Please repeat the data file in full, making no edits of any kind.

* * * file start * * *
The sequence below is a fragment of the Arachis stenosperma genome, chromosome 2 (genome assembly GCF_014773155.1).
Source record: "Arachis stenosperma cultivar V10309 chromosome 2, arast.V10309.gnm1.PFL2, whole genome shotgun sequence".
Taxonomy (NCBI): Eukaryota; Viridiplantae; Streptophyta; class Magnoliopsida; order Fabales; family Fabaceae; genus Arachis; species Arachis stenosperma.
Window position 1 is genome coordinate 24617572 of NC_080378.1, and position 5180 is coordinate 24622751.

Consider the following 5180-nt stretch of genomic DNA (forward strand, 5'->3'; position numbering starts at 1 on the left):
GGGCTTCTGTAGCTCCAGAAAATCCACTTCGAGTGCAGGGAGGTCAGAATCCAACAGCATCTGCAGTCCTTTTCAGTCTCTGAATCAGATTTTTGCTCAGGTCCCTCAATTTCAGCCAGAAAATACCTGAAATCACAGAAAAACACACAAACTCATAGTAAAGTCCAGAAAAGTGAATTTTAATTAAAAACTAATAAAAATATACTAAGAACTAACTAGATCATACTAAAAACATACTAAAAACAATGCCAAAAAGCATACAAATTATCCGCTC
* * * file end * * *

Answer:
The sequence below is a fragment of the Arachis stenosperma genome, chromosome 2 (genome assembly GCF_014773155.1).
Source record: "Arachis stenosperma cultivar V10309 chromosome 2, arast.V10309.gnm1.PFL2, whole genome shotgun sequence".
Taxonomy (NCBI): Eukaryota; Viridiplantae; Streptophyta; class Magnoliopsida; order Fabales; family Fabaceae; genus Arachis; species Arachis stenosperma.
Window position 1 is genome coordinate 24617572 of NC_080378.1, and position 5180 is coordinate 24622751.

Consider the following 5180-nt stretch of genomic DNA (forward strand, 5'->3'; position numbering starts at 1 on the left):
GGGCTTCTGTAGCTCCAGAAAATCCACTTCGAGTGCAGGGAGGTCAGAATCCAACAGCATCTGCAGTCCTTTTCAGTCTCTGAATCAGATTTTTGCTCAGGTCCCTCAATTTCAGCCAGAAAATACCTGAAATCACAGAAAAACACACAAACTCATAGTAAAGTCCAGAAAAGTGAATTTTAATTAAAAACTAATAAAAATATACTAAGAACTAACTAGATCATACTAAAAACATACTAAAAACAATGCCAAAAAGCATACAAATTATCCGCTC